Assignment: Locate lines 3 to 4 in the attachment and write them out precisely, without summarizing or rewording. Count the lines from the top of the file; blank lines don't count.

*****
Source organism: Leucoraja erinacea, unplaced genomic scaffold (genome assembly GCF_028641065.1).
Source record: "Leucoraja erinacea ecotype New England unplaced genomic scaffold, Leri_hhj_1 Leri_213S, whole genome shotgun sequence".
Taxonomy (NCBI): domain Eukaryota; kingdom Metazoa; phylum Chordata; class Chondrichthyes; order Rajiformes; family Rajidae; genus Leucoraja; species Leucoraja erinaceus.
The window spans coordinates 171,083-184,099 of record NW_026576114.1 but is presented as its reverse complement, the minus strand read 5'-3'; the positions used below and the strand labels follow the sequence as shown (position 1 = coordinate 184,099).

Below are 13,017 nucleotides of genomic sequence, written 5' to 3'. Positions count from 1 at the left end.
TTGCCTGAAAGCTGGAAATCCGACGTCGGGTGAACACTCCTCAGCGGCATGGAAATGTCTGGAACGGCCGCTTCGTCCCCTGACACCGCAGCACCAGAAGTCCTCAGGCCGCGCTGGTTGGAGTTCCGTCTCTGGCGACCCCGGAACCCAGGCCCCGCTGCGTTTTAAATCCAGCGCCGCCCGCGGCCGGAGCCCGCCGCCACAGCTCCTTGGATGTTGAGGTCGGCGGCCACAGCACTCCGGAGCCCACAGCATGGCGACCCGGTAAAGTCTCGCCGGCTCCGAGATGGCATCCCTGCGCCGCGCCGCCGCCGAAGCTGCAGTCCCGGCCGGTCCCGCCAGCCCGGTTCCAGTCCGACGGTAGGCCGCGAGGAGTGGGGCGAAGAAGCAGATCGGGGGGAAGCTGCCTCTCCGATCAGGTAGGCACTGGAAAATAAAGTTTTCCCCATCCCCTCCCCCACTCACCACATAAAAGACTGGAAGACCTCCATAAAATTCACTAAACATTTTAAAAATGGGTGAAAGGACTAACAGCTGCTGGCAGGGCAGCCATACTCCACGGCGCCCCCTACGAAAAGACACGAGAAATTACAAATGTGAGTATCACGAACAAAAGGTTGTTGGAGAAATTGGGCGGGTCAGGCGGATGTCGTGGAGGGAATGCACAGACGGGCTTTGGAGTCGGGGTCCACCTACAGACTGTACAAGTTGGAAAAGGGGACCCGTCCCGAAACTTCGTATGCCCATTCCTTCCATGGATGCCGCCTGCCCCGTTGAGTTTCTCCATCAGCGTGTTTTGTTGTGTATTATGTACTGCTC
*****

Taxonomy (NCBI): domain Eukaryota; kingdom Metazoa; phylum Chordata; class Chondrichthyes; order Rajiformes; family Rajidae; genus Leucoraja; species Leucoraja erinaceus.
The window spans coordinates 171,083-184,099 of record NW_026576114.1 but is presented as its reverse complement, the minus strand read 5'-3'; the positions used below and the strand labels follow the sequence as shown (position 1 = coordinate 184,099).